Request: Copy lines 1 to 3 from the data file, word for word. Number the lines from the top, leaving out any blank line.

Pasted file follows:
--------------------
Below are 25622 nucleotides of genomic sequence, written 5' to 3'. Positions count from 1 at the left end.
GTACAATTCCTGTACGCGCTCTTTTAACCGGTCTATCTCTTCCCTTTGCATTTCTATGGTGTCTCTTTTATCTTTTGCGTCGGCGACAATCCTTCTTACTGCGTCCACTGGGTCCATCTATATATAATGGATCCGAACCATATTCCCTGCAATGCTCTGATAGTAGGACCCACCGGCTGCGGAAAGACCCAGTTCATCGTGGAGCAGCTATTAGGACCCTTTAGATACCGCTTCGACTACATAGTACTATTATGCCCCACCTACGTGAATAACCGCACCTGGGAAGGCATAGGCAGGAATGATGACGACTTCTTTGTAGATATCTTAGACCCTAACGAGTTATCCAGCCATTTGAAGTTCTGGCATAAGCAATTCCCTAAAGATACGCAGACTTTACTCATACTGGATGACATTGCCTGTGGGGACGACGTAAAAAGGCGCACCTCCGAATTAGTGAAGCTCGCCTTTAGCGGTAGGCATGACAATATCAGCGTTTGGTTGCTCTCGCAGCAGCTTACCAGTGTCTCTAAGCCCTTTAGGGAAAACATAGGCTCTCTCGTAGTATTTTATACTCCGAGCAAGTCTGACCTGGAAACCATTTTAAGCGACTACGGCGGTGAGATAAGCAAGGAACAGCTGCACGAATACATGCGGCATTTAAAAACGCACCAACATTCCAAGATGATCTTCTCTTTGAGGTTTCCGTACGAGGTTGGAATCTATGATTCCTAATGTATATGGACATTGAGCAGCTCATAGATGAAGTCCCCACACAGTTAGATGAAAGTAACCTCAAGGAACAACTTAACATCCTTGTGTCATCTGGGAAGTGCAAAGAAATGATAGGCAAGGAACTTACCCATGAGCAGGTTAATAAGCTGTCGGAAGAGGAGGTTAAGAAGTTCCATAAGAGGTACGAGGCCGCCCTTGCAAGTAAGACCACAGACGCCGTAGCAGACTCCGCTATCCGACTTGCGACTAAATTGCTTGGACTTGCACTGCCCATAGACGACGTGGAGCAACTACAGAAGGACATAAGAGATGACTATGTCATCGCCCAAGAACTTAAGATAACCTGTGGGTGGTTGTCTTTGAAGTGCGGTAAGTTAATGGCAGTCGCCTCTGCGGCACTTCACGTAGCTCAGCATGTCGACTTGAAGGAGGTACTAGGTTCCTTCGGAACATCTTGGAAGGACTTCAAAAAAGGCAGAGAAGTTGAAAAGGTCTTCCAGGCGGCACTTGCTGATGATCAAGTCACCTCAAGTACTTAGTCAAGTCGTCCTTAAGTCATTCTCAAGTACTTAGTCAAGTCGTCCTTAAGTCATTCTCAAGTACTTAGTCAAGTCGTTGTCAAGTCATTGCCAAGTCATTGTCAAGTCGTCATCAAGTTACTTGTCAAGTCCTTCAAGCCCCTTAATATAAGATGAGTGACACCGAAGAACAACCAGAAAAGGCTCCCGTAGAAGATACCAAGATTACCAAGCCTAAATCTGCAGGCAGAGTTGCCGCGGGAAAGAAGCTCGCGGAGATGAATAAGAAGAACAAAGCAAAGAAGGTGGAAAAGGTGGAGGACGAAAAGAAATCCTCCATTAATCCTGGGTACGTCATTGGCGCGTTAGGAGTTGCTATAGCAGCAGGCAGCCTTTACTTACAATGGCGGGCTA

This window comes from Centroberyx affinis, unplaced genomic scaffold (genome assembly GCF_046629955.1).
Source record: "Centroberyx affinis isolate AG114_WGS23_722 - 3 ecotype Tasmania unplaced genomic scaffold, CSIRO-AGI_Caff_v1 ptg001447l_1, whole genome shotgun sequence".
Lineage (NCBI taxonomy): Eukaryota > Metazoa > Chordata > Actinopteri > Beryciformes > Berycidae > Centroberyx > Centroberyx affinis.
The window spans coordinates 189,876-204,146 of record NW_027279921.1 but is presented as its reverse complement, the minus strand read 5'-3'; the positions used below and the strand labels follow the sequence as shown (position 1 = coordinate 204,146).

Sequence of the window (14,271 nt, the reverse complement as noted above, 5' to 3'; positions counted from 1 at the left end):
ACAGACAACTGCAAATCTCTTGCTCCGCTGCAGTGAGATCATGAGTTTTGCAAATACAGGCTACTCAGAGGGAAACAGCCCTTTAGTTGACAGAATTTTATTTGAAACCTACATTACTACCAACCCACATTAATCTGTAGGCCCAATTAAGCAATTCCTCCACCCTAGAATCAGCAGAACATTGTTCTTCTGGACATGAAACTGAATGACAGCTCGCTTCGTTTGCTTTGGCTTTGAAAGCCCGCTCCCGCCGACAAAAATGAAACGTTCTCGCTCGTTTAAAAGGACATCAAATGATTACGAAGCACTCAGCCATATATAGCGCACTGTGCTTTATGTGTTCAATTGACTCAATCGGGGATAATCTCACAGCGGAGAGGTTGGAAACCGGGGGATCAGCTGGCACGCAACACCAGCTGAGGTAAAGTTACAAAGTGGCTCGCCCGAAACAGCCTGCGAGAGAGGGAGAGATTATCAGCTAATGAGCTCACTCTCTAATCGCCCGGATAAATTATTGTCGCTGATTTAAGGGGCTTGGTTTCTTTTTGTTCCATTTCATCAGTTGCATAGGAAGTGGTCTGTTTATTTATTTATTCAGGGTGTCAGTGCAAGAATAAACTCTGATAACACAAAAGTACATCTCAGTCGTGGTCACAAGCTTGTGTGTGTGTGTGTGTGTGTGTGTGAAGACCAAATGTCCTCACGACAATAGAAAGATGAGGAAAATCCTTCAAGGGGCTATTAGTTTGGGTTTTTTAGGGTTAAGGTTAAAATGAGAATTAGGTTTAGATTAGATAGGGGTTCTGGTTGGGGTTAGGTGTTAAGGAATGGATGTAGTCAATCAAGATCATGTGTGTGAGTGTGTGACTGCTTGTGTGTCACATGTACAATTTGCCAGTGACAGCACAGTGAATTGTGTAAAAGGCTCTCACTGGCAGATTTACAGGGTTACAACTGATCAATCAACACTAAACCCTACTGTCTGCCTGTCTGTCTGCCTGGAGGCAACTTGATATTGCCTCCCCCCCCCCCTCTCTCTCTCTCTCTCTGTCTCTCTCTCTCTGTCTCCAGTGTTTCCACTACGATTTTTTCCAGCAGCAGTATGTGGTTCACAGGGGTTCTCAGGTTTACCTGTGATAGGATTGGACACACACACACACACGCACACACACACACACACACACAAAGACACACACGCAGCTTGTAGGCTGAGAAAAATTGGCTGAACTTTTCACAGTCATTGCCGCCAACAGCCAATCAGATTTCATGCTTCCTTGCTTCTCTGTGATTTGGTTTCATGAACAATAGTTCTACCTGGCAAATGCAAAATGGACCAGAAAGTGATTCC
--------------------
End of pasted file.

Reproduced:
Below are 25622 nucleotides of genomic sequence, written 5' to 3'. Positions count from 1 at the left end.
GTACAATTCCTGTACGCGCTCTTTTAACCGGTCTATCTCTTCCCTTTGCATTTCTATGGTGTCTCTTTTATCTTTTGCGTCGGCGACAATCCTTCTTACTGCGTCCACTGGGTCCATCTATATATAATGGATCCGAACCATATTCCCTGCAATGCTCTGATAGTAGGACCCACCGGCTGCGGAAAGACCCAGTTCATCGTGGAGCAGCTATTAGGACCCTTTAGATACCGCTTCGACTACATAGTACTATTATGCCCCACCTACGTGAATAACCGCACCTGGGAAGGCATAGGCAGGAATGATGACGACTTCTTTGTAGATATCTTAGACCCTAACGAGTTATCCAGCCATTTGAAGTTCTGGCATAAGCAATTCCCTAAAGATACGCAGACTTTACTCATACTGGATGACATTGCCTGTGGGGACGACGTAAAAAGGCGCACCTCCGAATTAGTGAAGCTCGCCTTTAGCGGTAGGCATGACAATATCAGCGTTTGGTTGCTCTCGCAGCAGCTTACCAGTGTCTCTAAGCCCTTTAGGGAAAACATAGGCTCTCTCGTAGTATTTTATACTCCGAGCAAGTCTGACCTGGAAACCATTTTAAGCGACTACGGCGGTGAGATAAGCAAGGAACAGCTGCACGAATACATGCGGCATTTAAAAACGCACCAACATTCCAAGATGATCTTCTCTTTGAGGTTTCCGTACGAGGTTGGAATCTATGATTCCTAATGTATATGGACATTGAGCAGCTCATAGATGAAGTCCCCACACAGTTAGATGAAAGTAACCTCAAGGAACAACTTAACATCCTTGTGTCATCTGGGAAGTGCAAAGAAATGATAGGCAAGGAACTTACCCATGAGCAGGTTAATAAGCTGTCGGAAGAGGAGGTTAAGAAGTTCCATAAGAGGTACGAGGCCGCCCTTGCAAGTAAGACCACAGACGCCGTAGCAGACTCCGCTATCCGACTTGCGACTAAATTGCTTGGACTTGCACTGCCCATAGACGACGTGGAGCAACTACAGAAGGACATAAGAGATGACTATGTCATCGCCCAAGAACTTAAGATAACCTGTGGGTGGTTGTCTTTGAAGTGCGGTAAGTTAATGGCAGTCGCCTCTGCGGCACTTCACGTAGCTCAGCATGTCGACTTGAAGGAGGTACTAGGTTCCTTCGGAACATCTTGGAAGGACTTCAAAAAAGGCAGAGAAGTTGAAAAGGTCTTCCAGGCGGCACTTGCTGATGATCAAGTCACCTCAAGTACTTAGTCAAGTCGTCCTTAAGTCATTCTCAAGTACTTAGTCAAGTCGTCCTTAAGTCATTCTCAAGTACTTAGTCAAGTCGTTGTCAAGTCATTGCCAAGTCATTGTCAAGTCGTCATCAAGTTACTTGTCAAGTCCTTCAAGCCCCTTAATATAAGATGAGTGACACCGAAGAACAACCAGAAAAGGCTCCCGTAGAAGATACCAAGATTACCAAGCCTAAATCTGCAGGCAGAGTTGCCGCGGGAAAGAAGCTCGCGGAGATGAATAAGAAGAACAAAGCAAAGAAGGTGGAAAAGGTGGAGGACGAAAAGAAATCCTCCATTAATCCTGGGTACGTCATTGGCGCGTTAGGAGTTGCTATAGCAGCAGGCAGCCTTTACTTACAATGGCGGGCTA

This window comes from Centroberyx affinis, unplaced genomic scaffold (genome assembly GCF_046629955.1).